Starts 27 Jul 2022 15:00
Ends 27 Jul 2022 17:00
Central European Time
Leonardo Building - Budinich Lecture Hall
Strada Costiera 11 34142 Trieste, Italy
The ICTP Prize is awarded annually to young scientists from developing countries who have made outstanding and original contributions to physics.

Rondrotiana Barimalala of the University of Cape Town, South Africa, and Narendra Ojha of the Physical Research Laboratory, Ahmedabad, India, were awarded the 2021 ICTP Prize for their important work on diverse aspects of climate change in Africa and Asia.
Much of the work of Rondrotiana Barimalala has focussed on the role of the Indian Ocean on the climate of Madagascar and southern Africa. The ICTP Prize recognizes her pioneering contributions that have advanced the understanding of these interactions through her use of modelling tools and careful data analysis. A deeper understanding of the physical mechanisms driving climate in the region contributes to improved modelling of future climate conditions. This is crucial for Madagascar, a country that is on the brink of experiencing the world's first climate change famine, according to the United Nations World Food Programme.
In India, where ICTP Prize winner Narendra Ojha is based, air pollution is a major health hazard for the country and indeed for all of South Asia. Air pollution also reduces agricultural productivity and therefore adversely impacts the economy of the region. Complex modelling is essential to unravel the roles of diverse emissions in air pollution over South Asia for designing mitigation strategies.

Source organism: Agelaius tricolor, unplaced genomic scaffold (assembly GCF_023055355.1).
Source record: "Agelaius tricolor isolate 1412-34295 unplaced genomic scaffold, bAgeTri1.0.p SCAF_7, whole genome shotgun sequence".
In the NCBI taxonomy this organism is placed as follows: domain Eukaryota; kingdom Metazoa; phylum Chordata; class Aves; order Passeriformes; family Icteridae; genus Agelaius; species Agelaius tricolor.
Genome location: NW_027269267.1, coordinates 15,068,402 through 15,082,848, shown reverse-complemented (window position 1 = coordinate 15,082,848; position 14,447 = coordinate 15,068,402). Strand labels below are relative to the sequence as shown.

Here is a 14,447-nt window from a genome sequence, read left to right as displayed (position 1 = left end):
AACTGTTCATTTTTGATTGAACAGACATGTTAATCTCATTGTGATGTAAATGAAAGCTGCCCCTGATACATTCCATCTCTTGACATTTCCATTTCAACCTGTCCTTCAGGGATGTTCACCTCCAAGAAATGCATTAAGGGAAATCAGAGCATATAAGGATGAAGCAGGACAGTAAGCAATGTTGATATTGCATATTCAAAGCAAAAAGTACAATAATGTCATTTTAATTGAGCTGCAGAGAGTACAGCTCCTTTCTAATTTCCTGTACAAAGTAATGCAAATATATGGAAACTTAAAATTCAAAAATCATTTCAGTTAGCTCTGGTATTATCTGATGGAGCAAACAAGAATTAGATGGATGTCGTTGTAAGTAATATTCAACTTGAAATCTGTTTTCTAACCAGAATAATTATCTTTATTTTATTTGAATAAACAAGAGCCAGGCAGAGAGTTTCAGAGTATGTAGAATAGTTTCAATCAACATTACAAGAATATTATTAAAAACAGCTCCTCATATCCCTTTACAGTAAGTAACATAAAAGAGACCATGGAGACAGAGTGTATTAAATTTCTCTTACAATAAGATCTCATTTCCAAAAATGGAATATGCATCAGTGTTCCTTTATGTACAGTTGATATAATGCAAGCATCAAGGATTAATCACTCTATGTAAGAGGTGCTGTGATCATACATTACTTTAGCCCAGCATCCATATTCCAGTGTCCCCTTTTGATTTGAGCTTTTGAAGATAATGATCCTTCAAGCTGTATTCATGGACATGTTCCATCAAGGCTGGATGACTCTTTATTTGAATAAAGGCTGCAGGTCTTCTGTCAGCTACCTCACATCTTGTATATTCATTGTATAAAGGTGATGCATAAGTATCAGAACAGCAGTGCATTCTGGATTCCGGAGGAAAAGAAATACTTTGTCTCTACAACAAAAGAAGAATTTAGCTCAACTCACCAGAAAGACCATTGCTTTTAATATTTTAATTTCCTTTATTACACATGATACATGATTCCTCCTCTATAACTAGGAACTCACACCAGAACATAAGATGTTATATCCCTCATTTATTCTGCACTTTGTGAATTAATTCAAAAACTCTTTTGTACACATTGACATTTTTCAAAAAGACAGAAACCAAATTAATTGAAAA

The recipients of the 2021 ICTP Prize will be honoured at a ceremony at ICTP to be held on Wednesday 27 July 2022. More information and the programme for the Ceremony will be available in due course.
Each year, the ICTP Prize is given in honour of a scientist who has made outstanding contributions to the field in which the prize is given. The 2021 ICTP Prize is dedicated to the memory of Jacob Bjerknes, who discovered the connection between sea surface temperature and easterly winds anomalies in the equatorial Pacific. He helped increase our understanding of the El Niño Southern Oscillation by suggesting that an anomalously warm spot in the eastern Pacific can weaken the east-west temperature difference, disrupting trade winds that push warm water to the west. The result is increasingly warm water toward the east.

Further information about the Prize winners research is in the feature article available at:
The 2021 ICTP Prize Ceremony takes place during the 3rd Summer School on Theory, Mechanisms and Hierarchical Modeling of Climate Dynamics: Tropical Oceans, ENSO and their teleconnections | (smr 3727). For more information on the School, see: